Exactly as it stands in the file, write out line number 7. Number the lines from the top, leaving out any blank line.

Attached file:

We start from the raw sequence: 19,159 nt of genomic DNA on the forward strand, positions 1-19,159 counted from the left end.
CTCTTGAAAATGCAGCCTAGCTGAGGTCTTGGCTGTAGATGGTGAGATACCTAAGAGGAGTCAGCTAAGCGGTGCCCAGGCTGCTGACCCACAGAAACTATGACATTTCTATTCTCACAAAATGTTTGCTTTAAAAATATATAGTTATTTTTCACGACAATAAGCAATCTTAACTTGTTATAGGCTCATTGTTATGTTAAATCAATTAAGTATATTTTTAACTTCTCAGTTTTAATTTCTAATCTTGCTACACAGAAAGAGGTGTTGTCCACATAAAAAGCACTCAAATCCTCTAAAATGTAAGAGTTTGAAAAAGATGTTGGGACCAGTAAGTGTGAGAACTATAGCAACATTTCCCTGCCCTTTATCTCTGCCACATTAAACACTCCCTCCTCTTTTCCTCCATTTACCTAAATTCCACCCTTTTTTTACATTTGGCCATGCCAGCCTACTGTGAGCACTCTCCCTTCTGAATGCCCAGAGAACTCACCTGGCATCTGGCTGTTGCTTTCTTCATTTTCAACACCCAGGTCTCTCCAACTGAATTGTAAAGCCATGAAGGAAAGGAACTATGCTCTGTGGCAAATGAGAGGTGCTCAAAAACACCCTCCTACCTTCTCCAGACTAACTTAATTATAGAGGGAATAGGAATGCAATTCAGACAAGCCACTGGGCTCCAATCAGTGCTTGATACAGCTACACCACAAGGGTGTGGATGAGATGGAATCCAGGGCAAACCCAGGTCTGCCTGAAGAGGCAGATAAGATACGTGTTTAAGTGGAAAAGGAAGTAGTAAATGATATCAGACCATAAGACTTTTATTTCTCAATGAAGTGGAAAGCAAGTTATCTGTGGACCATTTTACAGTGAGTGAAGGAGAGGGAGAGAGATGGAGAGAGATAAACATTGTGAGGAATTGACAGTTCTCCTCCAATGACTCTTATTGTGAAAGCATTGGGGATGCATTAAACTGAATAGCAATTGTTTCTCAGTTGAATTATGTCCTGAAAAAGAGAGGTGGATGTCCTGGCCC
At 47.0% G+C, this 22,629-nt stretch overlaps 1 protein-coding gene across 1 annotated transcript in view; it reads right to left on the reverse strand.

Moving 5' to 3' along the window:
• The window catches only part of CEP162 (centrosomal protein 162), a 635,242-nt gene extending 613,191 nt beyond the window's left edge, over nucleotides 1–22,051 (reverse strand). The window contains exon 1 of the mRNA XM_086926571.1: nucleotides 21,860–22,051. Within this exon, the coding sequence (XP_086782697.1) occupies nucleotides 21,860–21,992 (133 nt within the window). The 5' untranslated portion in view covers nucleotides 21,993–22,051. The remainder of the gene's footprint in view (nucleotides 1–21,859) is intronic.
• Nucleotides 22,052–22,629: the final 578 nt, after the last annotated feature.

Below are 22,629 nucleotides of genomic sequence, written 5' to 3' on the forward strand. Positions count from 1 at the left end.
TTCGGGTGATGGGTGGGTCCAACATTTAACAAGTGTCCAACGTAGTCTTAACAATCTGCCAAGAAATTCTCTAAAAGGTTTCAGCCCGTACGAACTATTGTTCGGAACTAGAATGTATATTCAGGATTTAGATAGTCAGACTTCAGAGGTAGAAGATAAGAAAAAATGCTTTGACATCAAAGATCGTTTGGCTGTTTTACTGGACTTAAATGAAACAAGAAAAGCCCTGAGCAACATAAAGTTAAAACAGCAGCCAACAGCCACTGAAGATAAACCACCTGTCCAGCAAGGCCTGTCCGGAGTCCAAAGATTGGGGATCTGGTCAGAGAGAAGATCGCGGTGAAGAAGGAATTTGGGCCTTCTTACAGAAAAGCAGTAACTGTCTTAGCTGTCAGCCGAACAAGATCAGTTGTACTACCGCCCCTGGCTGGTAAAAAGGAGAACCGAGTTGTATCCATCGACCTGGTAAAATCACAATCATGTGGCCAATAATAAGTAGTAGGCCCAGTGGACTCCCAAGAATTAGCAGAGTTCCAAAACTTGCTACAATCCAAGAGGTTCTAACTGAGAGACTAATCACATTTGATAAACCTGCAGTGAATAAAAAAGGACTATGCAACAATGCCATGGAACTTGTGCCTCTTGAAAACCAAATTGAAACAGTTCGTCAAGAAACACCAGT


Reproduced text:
Below are 22,629 nucleotides of genomic sequence, written 5' to 3' on the forward strand. Positions count from 1 at the left end.